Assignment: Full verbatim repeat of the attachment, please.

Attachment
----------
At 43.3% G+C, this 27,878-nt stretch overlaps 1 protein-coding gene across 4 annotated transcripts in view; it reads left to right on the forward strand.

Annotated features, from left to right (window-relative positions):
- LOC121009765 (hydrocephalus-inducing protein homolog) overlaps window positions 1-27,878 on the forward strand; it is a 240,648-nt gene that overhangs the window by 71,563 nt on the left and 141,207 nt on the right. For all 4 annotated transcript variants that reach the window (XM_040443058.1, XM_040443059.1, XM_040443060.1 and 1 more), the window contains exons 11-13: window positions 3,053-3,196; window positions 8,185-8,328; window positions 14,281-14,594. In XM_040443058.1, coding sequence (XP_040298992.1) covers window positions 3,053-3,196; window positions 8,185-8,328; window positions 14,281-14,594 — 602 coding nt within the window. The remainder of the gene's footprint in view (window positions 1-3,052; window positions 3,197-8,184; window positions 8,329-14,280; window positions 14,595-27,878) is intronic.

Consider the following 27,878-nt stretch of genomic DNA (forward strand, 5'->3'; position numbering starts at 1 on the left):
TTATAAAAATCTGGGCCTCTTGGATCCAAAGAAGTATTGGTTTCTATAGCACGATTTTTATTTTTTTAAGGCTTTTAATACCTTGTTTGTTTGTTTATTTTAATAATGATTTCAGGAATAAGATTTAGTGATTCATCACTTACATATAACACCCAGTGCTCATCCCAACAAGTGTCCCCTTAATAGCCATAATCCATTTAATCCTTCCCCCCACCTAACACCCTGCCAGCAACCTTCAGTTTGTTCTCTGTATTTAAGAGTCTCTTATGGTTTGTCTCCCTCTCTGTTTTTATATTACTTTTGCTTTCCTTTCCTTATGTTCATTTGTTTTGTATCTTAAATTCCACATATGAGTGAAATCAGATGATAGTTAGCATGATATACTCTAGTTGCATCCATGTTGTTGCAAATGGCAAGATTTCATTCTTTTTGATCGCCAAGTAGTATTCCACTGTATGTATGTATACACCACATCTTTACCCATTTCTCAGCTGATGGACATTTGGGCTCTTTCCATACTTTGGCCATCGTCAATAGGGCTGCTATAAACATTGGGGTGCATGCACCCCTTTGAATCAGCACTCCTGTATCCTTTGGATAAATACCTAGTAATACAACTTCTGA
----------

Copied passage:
At 43.3% G+C, this 27,878-nt stretch overlaps 1 protein-coding gene across 4 annotated transcripts in view; it reads left to right on the forward strand.

Annotated features, from left to right (window-relative positions):
- LOC121009765 (hydrocephalus-inducing protein homolog) overlaps window positions 1-27,878 on the forward strand; it is a 240,648-nt gene that overhangs the window by 71,563 nt on the left and 141,207 nt on the right. For all 4 annotated transcript variants that reach the window (XM_040443058.1, XM_040443059.1, XM_040443060.1 and 1 more), the window contains exons 11-13: window positions 3,053-3,196; window positions 8,185-8,328; window positions 14,281-14,594. In XM_040443058.1, coding sequence (XP_040298992.1) covers window positions 3,053-3,196; window positions 8,185-8,328; window positions 14,281-14,594 — 602 coding nt within the window. The remainder of the gene's footprint in view (window positions 1-3,052; window positions 3,197-8,184; window positions 8,329-14,280; window positions 14,595-27,878) is intronic.

Consider the following 27,878-nt stretch of genomic DNA (forward strand, 5'->3'; position numbering starts at 1 on the left):
TTATAAAAATCTGGGCCTCTTGGATCCAAAGAAGTATTGGTTTCTATAGCACGATTTTTATTTTTTTAAGGCTTTTAATACCTTGTTTGTTTGTTTATTTTAATAATGATTTCAGGAATAAGATTTAGTGATTCATCACTTACATATAACACCCAGTGCTCATCCCAACAAGTGTCCCCTTAATAGCCATAATCCATTTAATCCTTCCCCCCACCTAACACCCTGCCAGCAACCTTCAGTTTGTTCTCTGTATTTAAGAGTCTCTTATGGTTTGTCTCCCTCTCTGTTTTTATATTACTTTTGCTTTCCTTTCCTTATGTTCATTTGTTTTGTATCTTAAATTCCACATATGAGTGAAATCAGATGATAGTTAGCATGATATACTCTAGTTGCATCCATGTTGTTGCAAATGGCAAGATTTCATTCTTTTTGATCGCCAAGTAGTATTCCACTGTATGTATGTATACACCACATCTTTACCCATTTCTCAGCTGATGGACATTTGGGCTCTTTCCATACTTTGGCCATCGTCAATAGGGCTGCTATAAACATTGGGGTGCATGCACCCCTTTGAATCAGCACTCCTGTATCCTTTGGATAAATACCTAGTAATACAACTTCTGA